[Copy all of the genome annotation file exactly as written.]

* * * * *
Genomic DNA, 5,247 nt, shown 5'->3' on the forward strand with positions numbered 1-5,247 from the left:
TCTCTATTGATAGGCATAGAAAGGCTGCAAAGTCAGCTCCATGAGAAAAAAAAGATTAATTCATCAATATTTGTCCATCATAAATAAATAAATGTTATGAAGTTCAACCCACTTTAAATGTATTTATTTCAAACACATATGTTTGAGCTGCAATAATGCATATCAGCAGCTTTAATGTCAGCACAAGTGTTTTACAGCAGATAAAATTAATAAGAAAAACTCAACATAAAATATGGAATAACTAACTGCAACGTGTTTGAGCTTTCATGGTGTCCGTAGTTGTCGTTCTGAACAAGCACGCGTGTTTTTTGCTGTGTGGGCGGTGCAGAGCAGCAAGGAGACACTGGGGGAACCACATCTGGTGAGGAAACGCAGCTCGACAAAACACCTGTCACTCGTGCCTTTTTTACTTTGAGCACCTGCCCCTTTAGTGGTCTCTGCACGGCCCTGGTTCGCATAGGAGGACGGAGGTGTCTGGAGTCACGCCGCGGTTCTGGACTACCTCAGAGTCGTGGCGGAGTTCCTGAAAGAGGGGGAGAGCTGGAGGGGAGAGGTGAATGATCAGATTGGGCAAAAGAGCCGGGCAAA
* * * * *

Genomic DNA, 5,247 nt, shown 5'->3' on the forward strand with positions numbered 1-5,247 from the left:
TCTCTATTGATAGGCATAGAAAGGCTGCAAAGTCAGCTCCATGAGAAAAAAAAGATTAATTCATCAATATTTGTCCATCATAAATAAATAAATGTTATGAAGTTCAACCCACTTTAAATGTATTTATTTCAAACACATATGTTTGAGCTGCAATAATGCATATCAGCAGCTTTAATGTCAGCACAAGTGTTTTACAGCAGATAAAATTAATAAGAAAAACTCAACATAAAATATGGAATAACTAACTGCAACGTGTTTGAGCTTTCATGGTGTCCGTAGTTGTCGTTCTGAACAAGCACGCGTGTTTTTTGCTGTGTGGGCGGTGCAGAGCAGCAAGGAGACACTGGGGGAACCACATCTGGTGAGGAAACGCAGCTCGACAAAACACCTGTCACTCGTGCCTTTTTTACTTTGAGCACCTGCCCCTTTAGTGGTCTCTGCACGGCCCTGGTTCGCATAGGAGGACGGAGGTGTCTGGAGTCACGCCGCGGTTCTGGACTACCTCAGAGTCGTGGCGGAGTTCCTGAAAGAGGGGGAGAGCTGGAGGGGAGAGGTGAATGATCAGATTGGGCAAAAGAGCCGGGCAAA